The Academy Award nominations were announced this week. Of the nine movies to get a Best Picture nod, I’d say seven are worthy, which isn’t a bad ratio given this is a group that thought Argo was worthy of Best Picture.
Great to see Arrival and Hell or High Water get recognition, and I’m thrilled that Ruth Negga for Loving and Natalie Portman both have Best Actress nods. (Maybe this means Jackie will finally open in Halifax.) I think Michael Shannon could have been recognized for any of his work in 2016… in fact, I would’ve preferred if they’d given some love to his role in Midnight Special, a better film than Nocturnal Animals.
I don’t quite understand how it is Amy Adams didn’t get a nomination for her work in Arrival, nor do I get why 20th Century Women didn’t earn more than a Best Original Screenplay nomination. And I like Andrew Garfield, but his nomination for Hacksaw Ridge isn’t the performance that should be recognized. And though it’s had no buzz at all, I think Jessica Chastain in Miss Sloane was also worthy, and Adam Driver in Paterson.
And I’m a little dumbfounded that La La Land has 14 nominations. For the actors, for the music, for the production design? Yeah, OK. But come on. As I’ve said before, never underestimate Hollywood’s affection for stories about itself. (See again, Argo. Or The Artist. Or Birdman. )
The Oscars are televised on February 26.
There’s been some bad buzz around A Dog’s Purpose this week, a suggestion (with video evidence) that a dog used in the film was mistreated. Naturally, the producer and the star, Dennis Quaid, have both denied this claim, saying the video was doctored.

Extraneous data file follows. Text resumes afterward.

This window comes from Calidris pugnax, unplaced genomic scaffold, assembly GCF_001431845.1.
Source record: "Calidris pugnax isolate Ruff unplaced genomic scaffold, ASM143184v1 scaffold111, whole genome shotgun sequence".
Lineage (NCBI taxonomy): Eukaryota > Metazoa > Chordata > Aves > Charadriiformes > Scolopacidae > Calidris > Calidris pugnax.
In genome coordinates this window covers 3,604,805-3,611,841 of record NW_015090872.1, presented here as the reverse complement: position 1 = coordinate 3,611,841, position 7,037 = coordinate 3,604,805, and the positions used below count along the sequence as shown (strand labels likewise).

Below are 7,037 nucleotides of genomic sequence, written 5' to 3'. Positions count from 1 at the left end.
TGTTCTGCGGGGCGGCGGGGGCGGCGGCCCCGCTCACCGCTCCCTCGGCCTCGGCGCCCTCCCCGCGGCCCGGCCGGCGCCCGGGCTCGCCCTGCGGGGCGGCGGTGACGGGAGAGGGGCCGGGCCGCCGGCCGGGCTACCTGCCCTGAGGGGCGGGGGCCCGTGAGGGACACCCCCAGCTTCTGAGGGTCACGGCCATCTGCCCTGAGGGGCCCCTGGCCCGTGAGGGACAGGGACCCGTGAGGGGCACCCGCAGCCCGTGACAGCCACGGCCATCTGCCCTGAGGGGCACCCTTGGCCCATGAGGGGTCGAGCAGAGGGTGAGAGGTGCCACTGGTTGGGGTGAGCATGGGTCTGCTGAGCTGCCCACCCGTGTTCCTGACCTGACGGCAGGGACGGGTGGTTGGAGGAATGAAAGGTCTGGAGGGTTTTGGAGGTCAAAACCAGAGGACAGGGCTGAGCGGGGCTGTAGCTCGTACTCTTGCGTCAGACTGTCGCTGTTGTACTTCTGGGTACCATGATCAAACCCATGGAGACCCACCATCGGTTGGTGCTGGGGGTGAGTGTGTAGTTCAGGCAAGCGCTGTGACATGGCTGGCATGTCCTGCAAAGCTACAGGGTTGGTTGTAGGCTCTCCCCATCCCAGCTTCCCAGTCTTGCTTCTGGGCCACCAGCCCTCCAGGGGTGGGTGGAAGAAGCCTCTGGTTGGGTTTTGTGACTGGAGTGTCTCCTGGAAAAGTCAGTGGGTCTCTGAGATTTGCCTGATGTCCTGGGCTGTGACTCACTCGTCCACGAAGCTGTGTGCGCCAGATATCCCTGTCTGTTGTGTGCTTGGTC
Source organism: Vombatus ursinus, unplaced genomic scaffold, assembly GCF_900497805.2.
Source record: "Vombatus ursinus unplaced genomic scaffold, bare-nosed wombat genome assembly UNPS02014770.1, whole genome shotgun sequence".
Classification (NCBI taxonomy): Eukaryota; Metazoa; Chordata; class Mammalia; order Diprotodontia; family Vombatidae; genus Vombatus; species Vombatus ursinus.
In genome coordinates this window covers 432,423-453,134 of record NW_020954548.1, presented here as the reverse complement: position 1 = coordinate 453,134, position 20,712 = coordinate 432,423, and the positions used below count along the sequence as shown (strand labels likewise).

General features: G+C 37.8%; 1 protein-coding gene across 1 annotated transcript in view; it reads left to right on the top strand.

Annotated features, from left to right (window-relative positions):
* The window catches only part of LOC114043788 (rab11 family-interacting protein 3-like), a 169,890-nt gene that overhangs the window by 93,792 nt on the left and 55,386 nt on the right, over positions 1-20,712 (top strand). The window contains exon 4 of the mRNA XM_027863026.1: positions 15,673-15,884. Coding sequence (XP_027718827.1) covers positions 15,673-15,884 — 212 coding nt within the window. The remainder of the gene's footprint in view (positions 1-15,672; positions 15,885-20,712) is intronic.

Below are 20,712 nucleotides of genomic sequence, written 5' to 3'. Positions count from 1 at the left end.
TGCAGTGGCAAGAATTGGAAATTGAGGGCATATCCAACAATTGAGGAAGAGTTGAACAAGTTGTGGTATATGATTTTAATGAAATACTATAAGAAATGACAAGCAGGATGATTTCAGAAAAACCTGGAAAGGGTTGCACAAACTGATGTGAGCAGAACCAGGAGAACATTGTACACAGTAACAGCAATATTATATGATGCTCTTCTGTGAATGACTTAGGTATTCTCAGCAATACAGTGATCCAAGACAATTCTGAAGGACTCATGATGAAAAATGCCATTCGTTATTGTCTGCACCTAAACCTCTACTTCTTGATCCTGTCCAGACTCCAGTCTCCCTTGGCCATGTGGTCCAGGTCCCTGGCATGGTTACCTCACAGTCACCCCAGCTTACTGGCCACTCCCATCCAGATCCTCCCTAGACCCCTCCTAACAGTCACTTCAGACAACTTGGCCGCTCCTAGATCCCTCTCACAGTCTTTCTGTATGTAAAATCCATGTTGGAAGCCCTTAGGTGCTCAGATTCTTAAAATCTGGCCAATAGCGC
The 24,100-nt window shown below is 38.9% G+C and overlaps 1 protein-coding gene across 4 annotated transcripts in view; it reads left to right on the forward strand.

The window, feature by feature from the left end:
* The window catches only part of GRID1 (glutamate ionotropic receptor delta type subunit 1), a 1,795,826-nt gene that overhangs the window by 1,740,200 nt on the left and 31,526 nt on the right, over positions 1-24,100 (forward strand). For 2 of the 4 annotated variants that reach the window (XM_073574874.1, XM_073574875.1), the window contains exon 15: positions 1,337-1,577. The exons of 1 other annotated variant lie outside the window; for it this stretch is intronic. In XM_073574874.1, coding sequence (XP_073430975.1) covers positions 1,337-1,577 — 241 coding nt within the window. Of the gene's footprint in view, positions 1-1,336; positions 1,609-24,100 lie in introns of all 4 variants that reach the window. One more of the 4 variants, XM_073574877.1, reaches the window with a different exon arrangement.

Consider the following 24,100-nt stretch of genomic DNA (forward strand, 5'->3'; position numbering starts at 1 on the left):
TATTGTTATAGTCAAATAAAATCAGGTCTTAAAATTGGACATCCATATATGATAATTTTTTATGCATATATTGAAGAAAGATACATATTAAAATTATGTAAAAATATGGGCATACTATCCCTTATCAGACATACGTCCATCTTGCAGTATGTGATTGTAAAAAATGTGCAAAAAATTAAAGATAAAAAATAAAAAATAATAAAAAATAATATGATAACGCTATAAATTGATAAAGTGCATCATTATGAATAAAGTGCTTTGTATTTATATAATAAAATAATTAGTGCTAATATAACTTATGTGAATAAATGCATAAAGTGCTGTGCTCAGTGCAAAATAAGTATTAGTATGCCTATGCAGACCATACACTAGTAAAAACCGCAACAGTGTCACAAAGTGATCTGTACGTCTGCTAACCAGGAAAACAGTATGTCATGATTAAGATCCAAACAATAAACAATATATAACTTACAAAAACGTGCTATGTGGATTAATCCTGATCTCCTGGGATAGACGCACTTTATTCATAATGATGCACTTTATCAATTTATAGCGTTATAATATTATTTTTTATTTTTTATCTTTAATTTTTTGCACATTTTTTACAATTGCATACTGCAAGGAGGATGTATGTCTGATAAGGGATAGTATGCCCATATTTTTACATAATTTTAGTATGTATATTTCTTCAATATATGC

Whatever the truth is, I wouldn’t go anywhere near this picture thanks to a trailer that makes it look like mawkish crap. Or, as the New York Times put it, “clumsily manipulative dreck.”
Gold stars Matthew McConaughey as a prospector who lucks into a big strike. It’s a story we’ve seen before, about a greasy dude who rides the money train before losing everything. It really wants to be The Wolf of Wall Street, but it isn’t. Read my full review here.
Earlier this month we saw the return of the Underworld franchise, and now we’ve got its spiritual sister, Resident Evil: The Final Chapter. They travel together, apparently.
A British dynastic crime drama, Trespass Against Us stars two great thesps, Michael Fassbender and Brendan Gleeson. This was at the Atlantic Film Festival last September and I missed it, so it’s high on my list to see.
Also opening is a documentary about a Group Of Seven painter, Where The Universe Sings: The Spiritual Journey of Lawren Harris, as well as a couple of Indian films, a colourful comedy called Buddies In India…
…and a crime drama/musical called Raees, starring Sunny Leone.